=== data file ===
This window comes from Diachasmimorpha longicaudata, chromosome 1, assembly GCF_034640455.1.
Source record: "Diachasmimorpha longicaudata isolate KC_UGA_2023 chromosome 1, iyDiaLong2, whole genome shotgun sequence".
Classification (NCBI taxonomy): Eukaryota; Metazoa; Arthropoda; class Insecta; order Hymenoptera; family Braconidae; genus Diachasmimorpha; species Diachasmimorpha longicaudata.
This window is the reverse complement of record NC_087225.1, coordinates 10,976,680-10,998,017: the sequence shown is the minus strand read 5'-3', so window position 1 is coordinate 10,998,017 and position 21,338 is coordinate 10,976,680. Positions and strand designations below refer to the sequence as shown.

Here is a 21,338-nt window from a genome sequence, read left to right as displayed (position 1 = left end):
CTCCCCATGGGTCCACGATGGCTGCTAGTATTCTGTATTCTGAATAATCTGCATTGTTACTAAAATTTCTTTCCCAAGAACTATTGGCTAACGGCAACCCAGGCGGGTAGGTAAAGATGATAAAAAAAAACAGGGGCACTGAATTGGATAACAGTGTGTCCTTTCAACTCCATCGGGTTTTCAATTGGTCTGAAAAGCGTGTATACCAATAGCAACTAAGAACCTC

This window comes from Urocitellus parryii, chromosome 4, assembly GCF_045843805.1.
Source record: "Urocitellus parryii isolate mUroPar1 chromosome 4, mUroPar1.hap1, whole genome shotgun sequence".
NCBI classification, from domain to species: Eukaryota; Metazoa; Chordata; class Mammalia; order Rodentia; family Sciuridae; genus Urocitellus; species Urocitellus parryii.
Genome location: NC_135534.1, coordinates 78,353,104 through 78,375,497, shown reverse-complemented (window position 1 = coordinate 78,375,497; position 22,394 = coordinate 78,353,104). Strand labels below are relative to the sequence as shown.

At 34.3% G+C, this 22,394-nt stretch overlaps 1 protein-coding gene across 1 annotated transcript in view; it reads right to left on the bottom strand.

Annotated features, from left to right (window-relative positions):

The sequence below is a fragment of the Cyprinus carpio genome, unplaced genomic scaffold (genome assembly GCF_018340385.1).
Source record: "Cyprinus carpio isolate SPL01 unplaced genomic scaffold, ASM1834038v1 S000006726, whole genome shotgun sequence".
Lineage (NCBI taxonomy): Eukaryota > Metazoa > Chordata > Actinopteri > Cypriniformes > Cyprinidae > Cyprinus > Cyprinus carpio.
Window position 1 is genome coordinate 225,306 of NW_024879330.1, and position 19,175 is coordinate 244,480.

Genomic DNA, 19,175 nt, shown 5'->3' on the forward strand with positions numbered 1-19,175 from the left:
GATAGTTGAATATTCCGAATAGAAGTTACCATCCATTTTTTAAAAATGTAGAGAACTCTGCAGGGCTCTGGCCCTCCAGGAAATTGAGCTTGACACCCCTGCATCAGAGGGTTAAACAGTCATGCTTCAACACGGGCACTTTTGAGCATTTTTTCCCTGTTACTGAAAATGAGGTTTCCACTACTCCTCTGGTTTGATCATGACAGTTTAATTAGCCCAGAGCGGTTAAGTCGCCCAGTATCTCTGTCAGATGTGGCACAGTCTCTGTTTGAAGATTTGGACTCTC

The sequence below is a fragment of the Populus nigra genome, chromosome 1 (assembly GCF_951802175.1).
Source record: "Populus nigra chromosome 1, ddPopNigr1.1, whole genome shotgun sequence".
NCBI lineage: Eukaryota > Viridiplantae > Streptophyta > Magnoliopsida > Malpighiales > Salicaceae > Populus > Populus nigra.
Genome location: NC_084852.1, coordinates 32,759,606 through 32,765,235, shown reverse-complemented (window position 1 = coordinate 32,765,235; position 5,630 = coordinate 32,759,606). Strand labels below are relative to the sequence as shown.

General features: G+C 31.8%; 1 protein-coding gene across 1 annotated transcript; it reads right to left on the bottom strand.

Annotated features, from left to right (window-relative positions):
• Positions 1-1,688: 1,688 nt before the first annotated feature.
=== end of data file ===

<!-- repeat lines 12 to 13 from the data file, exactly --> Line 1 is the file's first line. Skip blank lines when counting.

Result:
Annotated features, from left to right (window-relative positions):

The sequence below is a fragment of the Cyprinus carpio genome, unplaced genomic scaffold (genome assembly GCF_018340385.1).